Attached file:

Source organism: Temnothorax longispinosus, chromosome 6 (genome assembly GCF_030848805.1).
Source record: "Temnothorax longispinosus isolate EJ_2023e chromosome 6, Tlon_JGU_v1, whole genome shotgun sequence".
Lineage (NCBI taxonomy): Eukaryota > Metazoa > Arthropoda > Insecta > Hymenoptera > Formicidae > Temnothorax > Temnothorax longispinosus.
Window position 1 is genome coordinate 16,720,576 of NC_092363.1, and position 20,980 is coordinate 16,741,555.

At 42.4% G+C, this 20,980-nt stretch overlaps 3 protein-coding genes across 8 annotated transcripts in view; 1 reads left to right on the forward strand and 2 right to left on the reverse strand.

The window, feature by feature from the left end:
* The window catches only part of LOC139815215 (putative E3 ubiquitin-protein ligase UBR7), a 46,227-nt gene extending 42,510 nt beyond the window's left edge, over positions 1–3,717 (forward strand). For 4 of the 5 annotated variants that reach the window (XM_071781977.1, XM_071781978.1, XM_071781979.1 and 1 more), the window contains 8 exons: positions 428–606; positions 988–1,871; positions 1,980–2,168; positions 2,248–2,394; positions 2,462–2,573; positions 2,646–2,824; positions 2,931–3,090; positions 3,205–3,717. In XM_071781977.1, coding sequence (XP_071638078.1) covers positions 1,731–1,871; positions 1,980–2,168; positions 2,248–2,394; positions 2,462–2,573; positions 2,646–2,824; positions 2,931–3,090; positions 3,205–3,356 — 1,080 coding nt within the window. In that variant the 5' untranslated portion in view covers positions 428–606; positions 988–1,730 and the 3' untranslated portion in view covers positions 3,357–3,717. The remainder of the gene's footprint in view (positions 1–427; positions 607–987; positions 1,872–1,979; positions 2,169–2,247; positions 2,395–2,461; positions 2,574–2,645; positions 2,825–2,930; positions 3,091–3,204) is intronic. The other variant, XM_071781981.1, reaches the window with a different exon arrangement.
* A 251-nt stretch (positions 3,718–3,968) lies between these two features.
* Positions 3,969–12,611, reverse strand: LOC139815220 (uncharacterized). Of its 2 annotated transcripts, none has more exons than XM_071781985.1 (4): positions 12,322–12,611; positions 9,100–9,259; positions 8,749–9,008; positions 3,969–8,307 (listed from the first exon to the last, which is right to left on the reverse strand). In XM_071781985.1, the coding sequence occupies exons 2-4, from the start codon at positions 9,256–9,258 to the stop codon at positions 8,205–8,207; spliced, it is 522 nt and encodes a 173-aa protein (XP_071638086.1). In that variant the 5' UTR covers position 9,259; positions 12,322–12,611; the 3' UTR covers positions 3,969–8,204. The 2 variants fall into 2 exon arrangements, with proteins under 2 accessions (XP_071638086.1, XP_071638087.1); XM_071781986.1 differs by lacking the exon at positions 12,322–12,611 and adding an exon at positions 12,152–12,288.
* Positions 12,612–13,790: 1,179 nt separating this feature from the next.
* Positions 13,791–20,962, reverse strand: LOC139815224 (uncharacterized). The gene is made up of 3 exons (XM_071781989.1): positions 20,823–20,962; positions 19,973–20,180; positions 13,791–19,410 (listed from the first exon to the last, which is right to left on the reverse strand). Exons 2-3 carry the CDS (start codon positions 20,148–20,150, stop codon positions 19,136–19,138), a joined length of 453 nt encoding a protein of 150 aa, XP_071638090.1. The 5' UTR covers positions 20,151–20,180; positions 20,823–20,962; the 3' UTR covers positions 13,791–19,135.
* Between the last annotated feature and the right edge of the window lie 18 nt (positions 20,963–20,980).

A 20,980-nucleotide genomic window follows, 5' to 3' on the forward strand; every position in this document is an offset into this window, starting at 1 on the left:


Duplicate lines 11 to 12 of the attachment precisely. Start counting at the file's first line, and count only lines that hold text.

* Positions 13,791–20,962, reverse strand: LOC139815224 (uncharacterized). The gene is made up of 3 exons (XM_071781989.1): positions 20,823–20,962; positions 19,973–20,180; positions 13,791–19,410 (listed from the first exon to the last, which is right to left on the reverse strand). Exons 2-3 carry the CDS (start codon positions 20,148–20,150, stop codon positions 19,136–19,138), a joined length of 453 nt encoding a protein of 150 aa, XP_071638090.1. The 5' UTR covers positions 20,151–20,180; positions 20,823–20,962; the 3' UTR covers positions 13,791–19,135.
* Between the last annotated feature and the right edge of the window lie 18 nt (positions 20,963–20,980).